Focusing on electoral forces, The New American Democracy offers a stimulating, analytical approach that gives students a unique understanding of their political system as it exists today.Undoubtedly one of the most respected texts in the field, the Fourth Edition of this text broadens its electoral focus to encompass full coverage of the 2004 Election. With a December release, the content will be completely updated, including such timely topics on the election results, and Middle East Foreign Policy.A new elegant, streamlined format and design will visibly reflect the analytical approach and rational choice perspective. To focus on pertinent features and return to the true focus of the book, several features have been absolved, returning the text to its core strength.The addition of two new co-authors bring more coverage in certain key areas-Bertram Johnson with expertise in InterGovernmental Relations, and D. Stephen Voss, a former journalist and race relations scholar.
"synopsis" may belong to another edition of this title.
Written by THE names in American politics, this book is a thorough introduction to American Government. The New American Democracy covers all the standard topics-the Constitution, federalism, Congress, the presidency, public policy-but does so offering a rich electoral perspective. In addition to showing the new, increasingly important role of elections in American democracy, the book's vision includes a strong comparative dimension, with references to international governments throughout. Those involved in American government-would-be politicians, lawyers, teachers.About the Author:
Morris P. Fiorina is Professor of Political Science and Senior Fellow of the Hoover Institution at Stanford University. He has published numerous books, including Representatives, Rolls, and Constituencies; Congress — Keystone of the Washington Establishment; and most recently Culture War: The Myth of a Polarized America. Fiorina has served on the editorial boards of a dozen journals in the field of political science, economics, law, and public policy, and he is a member of the National Academy of Sciences.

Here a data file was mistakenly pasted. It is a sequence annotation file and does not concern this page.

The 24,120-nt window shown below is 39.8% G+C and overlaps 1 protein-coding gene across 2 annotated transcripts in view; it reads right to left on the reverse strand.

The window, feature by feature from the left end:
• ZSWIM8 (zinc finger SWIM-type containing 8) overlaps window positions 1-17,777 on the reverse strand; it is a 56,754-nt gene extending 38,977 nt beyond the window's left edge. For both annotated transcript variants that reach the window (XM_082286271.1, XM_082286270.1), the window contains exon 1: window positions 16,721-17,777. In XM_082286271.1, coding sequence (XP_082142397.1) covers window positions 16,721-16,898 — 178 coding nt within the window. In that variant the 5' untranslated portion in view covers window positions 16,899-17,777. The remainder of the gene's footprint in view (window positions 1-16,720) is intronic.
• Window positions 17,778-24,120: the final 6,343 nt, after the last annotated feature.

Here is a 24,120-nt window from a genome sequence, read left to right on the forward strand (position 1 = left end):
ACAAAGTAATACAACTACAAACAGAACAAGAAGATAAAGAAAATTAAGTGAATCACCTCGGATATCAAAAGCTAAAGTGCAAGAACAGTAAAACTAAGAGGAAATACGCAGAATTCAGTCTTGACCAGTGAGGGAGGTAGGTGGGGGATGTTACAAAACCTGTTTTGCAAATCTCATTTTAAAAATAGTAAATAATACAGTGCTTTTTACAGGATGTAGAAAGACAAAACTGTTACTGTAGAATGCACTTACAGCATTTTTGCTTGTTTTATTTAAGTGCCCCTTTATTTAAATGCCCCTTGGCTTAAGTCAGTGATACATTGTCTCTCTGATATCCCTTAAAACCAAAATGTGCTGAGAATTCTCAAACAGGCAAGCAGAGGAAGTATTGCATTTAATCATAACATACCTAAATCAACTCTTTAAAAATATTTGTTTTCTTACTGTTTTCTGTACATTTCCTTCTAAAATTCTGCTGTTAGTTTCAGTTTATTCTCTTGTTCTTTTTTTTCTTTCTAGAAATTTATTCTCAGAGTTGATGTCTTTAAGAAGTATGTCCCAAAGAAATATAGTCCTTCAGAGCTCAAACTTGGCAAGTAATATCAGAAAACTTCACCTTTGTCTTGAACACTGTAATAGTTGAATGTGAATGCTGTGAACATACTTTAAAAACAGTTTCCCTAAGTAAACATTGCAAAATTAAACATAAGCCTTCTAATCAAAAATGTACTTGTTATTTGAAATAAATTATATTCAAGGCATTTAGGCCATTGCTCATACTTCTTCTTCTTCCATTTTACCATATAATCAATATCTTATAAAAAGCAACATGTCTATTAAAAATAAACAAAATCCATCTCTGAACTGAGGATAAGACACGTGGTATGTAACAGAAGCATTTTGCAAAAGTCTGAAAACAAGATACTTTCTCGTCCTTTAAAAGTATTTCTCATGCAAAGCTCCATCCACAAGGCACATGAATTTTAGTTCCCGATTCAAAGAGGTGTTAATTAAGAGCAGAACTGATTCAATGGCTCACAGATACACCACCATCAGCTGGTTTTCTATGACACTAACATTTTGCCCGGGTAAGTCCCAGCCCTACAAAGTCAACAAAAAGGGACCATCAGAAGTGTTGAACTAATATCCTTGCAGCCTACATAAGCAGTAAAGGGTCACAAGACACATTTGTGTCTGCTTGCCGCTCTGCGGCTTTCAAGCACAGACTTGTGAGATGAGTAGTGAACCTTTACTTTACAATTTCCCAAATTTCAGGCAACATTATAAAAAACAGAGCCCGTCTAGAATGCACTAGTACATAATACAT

Paul E. Peterson is the Henry Lee Shattuck Professor of Government and Director of the Center for American Political Studies at Harvard University. He received the Woodrow Wilson Award from the American Political Science Association for his book City Limits, and the Aaron Wildavsky Award for the best book on public policy for his The Price of Federalism. Peterson is a member of the American Academy of Arts and Sciences.
Bert Johnson is an Assistant Professor of Political Science at Middlebury College. He received his B.A. from Carleton College and his Ph.D. from Harvard University. Johnson has written on federalism, intergovernmental relations, and campaign finance.
William G. Mayer is an Associate Professor of Political Science at Northeastern University. He has authored numerous publications, including In Pursuit of the White House 2000: How We Choose Our Presidential Nominees, "Mass Partisanship, 1946-1996," and Divided Democrats: Ideological Unity, Party Reform, and Presidential Elections. Mayer’s areas of study include American politics, public opinion, and the media.
"About this title" may belong to another edition of this title.
Book Description Prentice Hall College Div, 1999. Hardcover. Book Condition: New. Never used!. Bookseller Inventory # P110205291082